Reserve Bank chief Philip Lowe said Australia’s economy is likely to suffer its biggest contraction since the 1930s, while holding out the prospect of a sharp rebound on the other side of the coronavirus lockdown.
“National output is likely to fall by around 10% over the first half of 2020, with most of this decline taking place in the June quarter,” the governor said in a speech Tuesday in Sydney. “The unemployment rate is likely to be around 10% by June, although I am hopeful that it might be lower than this if businesses are able to retain their employees on lower hours.”
Australia is spiraling toward its first recession since 1991 as large tracts of the service sector are shuttered to stem the outbreak. The RBA and government have assembled a massive fiscal-monetary injection worth 16.4% of gross domestic product to aid households and firms.
Asked about the labor market in a question-and-answer session after the speech, the governor said the RBA’s main focus right now is total hours worked, which are expected to fall by 20% this quarter.
Lowe explained policy makers’ reticence to call the downturn a “recession,” saying an economic contraction more accurately described the once-in-a-century event, which bore little relationship to the regular business cycle.
Lowe said it was plausible that various restrictions could be scaled back beginning around the middle of the year, and could be mostly removed by late in 2020.
“Under this scenario we could expect the economy to begin its bounce-back in the September quarter, and for that bounce-back to strengthen from there,” Lowe said. “If this is how things play out, the economy could be expected to grow very strongly next year, with GDP growth of perhaps 6%–7%, after a fall of around 6%.”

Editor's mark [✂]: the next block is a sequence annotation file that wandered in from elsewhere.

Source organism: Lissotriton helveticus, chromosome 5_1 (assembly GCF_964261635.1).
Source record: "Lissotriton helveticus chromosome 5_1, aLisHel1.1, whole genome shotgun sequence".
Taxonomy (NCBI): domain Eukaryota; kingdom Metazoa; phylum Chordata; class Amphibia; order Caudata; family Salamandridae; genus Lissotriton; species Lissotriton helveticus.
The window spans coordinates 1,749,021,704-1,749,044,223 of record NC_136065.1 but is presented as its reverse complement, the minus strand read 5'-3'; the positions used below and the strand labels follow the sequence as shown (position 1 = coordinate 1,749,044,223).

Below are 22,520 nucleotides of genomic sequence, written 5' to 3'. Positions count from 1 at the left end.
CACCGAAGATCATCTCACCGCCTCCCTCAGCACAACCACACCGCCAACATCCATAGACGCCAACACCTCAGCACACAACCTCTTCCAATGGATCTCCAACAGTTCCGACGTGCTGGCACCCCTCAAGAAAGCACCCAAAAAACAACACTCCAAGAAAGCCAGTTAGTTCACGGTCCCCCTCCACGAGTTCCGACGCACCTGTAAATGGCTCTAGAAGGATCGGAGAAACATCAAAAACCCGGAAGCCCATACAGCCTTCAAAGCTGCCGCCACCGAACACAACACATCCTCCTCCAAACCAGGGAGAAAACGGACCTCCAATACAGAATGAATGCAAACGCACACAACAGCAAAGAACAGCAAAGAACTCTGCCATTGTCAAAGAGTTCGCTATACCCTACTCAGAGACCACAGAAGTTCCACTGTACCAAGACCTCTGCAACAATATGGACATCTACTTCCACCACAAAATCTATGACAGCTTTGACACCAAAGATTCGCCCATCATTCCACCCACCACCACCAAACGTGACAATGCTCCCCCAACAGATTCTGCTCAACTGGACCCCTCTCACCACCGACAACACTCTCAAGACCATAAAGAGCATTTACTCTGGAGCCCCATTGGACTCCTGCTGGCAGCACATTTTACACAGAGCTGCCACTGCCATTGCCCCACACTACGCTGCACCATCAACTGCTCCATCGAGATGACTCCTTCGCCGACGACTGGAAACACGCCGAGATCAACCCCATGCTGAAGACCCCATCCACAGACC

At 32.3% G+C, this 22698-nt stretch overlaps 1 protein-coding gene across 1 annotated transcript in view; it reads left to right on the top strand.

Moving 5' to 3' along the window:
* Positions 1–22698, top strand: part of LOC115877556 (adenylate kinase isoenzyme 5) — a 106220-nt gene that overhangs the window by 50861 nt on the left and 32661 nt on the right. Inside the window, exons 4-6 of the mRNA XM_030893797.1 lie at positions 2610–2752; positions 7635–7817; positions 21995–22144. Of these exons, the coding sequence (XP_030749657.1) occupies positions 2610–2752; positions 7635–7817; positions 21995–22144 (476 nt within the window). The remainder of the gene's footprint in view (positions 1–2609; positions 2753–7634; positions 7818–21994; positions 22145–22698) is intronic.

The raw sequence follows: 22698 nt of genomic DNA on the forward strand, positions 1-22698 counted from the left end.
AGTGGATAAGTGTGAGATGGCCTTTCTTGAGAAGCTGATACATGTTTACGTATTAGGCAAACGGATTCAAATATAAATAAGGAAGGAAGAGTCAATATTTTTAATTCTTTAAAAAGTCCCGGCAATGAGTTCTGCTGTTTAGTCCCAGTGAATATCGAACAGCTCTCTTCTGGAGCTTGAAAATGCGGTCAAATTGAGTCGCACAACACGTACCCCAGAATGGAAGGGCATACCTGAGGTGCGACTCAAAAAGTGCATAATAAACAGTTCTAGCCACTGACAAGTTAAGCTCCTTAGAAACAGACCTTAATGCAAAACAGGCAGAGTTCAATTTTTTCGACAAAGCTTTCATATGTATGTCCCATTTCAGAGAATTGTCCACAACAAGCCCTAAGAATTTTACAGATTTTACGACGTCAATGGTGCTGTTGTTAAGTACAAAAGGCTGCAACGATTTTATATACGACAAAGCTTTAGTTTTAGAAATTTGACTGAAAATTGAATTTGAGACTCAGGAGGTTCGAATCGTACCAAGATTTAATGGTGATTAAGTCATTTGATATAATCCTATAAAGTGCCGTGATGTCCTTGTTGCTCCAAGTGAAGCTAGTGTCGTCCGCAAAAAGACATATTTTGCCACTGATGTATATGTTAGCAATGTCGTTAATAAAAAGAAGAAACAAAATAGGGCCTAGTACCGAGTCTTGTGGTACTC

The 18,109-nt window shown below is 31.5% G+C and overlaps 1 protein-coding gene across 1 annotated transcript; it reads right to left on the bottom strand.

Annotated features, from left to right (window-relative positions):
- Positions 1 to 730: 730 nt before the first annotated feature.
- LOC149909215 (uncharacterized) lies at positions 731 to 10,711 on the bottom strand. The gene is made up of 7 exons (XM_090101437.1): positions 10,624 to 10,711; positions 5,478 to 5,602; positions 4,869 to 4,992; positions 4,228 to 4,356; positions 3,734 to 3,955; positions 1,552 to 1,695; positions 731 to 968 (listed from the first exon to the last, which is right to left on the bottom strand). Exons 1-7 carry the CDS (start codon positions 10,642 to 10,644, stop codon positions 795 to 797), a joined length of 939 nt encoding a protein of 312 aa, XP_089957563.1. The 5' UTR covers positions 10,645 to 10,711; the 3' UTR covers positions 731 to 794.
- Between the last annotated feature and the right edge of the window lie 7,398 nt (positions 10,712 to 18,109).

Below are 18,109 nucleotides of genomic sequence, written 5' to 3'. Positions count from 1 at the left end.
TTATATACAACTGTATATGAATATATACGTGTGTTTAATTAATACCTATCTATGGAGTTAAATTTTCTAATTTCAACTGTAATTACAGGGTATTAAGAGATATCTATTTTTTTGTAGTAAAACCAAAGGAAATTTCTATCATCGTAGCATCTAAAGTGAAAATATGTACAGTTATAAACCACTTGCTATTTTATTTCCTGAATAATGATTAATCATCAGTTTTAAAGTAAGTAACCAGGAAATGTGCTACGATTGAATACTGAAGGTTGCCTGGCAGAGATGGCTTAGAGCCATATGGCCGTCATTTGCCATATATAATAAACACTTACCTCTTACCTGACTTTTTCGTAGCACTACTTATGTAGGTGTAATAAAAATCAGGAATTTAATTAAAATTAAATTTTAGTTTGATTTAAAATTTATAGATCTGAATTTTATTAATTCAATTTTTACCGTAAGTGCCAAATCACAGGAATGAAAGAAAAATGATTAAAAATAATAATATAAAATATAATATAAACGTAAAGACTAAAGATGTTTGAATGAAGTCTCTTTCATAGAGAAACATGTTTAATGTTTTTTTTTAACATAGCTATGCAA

At an emergency meeting in mid-March, the RBA cut the cash rate to its effective lower bound of 0.25%, announced a bond-buying program and a A$90 billion ($57 billion) lending facility to get credit flowing into the economy. Since then it has bought more than A$45 billion of government bonds to lower rates across the economy.
The central bank gradually has scaled back its daily operations, with benchmark three-year bond yields broadly in line with the 0.25% target and as liquidity has improved. The governor said longer-dated purchases would be scaled back moving forward.
“With conditions more settled at the moment, our plan for the immediate future is to schedule any bond auctions we conduct for three days each week — Mondays, Wednesdays and Thursdays,” Lowe said. That doesn’t mean the bank will buy bonds on all those days, he said.
Semi-government securities will be purchased on a weekly basis, Lowe said.
Australian economic data released to date mostly has covered the period before the lockdown or during its early stages. Key indicators showing the full force of the restrictions have been business and consumer confidence, which both slumped by the most on record. Job advertisements and services were also hit badly.
Bloomberg Economics estimates the economy is poised for its deepest recession in 90 years, with GDP set to fall about 10% in the first three quarters of the year.
Asked whether the economy would need further support once the pandemic abates, Lowe said that a cash rate near zero, together with the fiscal measures enacted, should be enough to get the economy going. Interest rates will remain low for a very long time, he said.